As most analog circuit engineers know, designing a circuit for very good performance at a nominal or fixed operating point is only part of the challenge. A larger challenge is making sure that the circuit provides precision performance over time and temperature, along with the variabilities of various transducers, as well as supply-rail and current fluctuations.
For this reason, I re-read the outstanding EDN article by the late, much-missed Jim Willams, “This 30-ppm scale proves that analog designs aren't dead yet” (see it here), every year or so.
To me, his processor-free design represents the ultimate in engineering understanding and circuit elegance, as he identified and worked with (or around) every error and drift source. For example, read how he describes testing for the zero-drift current point of a Zener diode he is using as a voltage reference. This is a great example of what Samuel Florman refers to as the “Existential Pleasures of Engineering.”
But times change, and so do technologies. When I spoke with Jim shortly before his untimely passing, he said that much of the striving for analog perfection he used to do was no longer as necessary. With the availability of embedded processors running compensation and calibration routines, and integrated flash memory to store calibration factors, he could now calibrate a circuit digitally. He could do this for general system errors such as drift, or even do additional compensation for individual production unit variations.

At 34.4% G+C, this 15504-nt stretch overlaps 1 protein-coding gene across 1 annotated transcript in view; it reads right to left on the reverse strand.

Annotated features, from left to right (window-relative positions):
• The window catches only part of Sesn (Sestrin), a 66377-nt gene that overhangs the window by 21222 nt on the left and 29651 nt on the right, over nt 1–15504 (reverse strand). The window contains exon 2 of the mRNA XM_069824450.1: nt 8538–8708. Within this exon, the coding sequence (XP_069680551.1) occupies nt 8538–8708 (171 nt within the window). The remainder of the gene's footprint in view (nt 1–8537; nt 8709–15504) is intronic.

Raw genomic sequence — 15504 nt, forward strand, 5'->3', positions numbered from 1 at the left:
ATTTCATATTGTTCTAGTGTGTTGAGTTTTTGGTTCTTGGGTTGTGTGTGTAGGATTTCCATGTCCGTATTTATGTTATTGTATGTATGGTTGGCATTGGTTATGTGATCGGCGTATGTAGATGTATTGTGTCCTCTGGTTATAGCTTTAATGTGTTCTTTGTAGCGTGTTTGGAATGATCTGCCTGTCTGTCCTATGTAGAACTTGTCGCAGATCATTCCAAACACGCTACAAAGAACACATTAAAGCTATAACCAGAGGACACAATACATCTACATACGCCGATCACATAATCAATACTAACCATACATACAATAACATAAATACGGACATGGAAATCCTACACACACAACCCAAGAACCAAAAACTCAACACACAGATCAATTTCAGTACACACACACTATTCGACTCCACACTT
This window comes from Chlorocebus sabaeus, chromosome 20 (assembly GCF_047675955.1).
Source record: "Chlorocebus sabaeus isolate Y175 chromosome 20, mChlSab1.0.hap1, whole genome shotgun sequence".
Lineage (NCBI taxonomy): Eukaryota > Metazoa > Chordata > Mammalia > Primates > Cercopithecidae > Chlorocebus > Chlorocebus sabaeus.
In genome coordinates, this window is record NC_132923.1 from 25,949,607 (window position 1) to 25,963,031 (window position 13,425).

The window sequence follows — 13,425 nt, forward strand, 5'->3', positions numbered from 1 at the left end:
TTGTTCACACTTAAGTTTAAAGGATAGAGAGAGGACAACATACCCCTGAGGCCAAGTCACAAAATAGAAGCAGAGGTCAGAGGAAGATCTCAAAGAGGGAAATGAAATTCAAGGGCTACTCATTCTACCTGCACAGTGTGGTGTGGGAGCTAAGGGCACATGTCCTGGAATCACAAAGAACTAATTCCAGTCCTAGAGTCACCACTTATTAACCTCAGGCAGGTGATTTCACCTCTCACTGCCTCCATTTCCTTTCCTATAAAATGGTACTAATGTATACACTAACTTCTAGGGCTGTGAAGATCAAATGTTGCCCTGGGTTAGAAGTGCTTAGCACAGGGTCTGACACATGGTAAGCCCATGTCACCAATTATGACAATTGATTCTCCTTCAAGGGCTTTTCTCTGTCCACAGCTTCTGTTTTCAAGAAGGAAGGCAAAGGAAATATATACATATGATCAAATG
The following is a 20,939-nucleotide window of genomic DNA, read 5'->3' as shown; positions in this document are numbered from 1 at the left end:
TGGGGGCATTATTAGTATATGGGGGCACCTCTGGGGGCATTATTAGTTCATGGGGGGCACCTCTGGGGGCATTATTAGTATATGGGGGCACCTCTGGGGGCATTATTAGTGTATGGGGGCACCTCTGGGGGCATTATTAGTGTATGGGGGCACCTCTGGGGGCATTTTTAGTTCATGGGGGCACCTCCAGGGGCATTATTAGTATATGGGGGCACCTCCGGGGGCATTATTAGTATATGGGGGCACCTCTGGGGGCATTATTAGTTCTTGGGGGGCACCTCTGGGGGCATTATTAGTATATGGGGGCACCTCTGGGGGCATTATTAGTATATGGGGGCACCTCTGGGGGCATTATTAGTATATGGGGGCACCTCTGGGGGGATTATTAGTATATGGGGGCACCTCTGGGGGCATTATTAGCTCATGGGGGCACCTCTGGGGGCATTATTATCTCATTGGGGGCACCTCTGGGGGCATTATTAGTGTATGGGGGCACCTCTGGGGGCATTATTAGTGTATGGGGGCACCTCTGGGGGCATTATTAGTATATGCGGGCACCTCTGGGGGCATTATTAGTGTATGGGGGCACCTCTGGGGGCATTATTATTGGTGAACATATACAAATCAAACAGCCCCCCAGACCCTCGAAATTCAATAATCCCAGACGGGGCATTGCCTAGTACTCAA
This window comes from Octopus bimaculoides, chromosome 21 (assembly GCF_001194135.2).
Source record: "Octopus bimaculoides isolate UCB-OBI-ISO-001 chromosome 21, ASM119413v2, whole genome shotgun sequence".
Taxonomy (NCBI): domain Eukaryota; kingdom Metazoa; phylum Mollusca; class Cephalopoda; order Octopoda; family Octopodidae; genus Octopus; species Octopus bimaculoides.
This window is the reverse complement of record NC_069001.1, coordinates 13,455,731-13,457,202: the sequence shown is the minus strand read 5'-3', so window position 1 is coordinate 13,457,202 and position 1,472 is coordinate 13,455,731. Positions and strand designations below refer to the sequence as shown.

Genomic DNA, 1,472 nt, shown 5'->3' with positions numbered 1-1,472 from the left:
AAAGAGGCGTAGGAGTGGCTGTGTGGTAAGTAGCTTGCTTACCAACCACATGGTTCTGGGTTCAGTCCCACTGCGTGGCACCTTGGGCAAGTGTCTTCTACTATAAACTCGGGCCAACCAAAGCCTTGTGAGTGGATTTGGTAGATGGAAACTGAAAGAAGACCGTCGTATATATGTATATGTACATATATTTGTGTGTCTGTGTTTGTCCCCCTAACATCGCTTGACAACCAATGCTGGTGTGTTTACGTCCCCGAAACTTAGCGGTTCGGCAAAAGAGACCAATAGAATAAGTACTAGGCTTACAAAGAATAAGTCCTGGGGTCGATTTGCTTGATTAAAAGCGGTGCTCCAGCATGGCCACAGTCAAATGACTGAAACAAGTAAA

Errors in transducers could also be calibrated out at the factory, as long as you could link the specific transducer to those calibration factors stored in the instrument, via an electronic tag.
These steps would take care of many errors, but not all. Some error sources, such as various types of noise, would be much harder to calibrate out — but perhaps more could be accomplished with additional effort and algorithm development. (See: Can Integration Help With Our Noise Gamble?)
By integrating non-analog functions such as processor, code memory, and data memory onto a single IC, along with the analog signal channel(s), designers have a new way of dealing with long-standing error situations — and overcoming them. To what extent they can do this depends on the specific errors and imperfections: are they foreseeable, understandable, and consistent?
Perhaps the historical striving for inherent analog-circuit perfection is no longer as large as imperative as it was when Jim developed the 30-ppm scale and many “near-perfect” circuits.
Which error types do you think can be calibrated out with digital techniques, and which ones can’t? Have you ever assumed you could minimize an error with one approach, but eventually found that you had to do it the other way?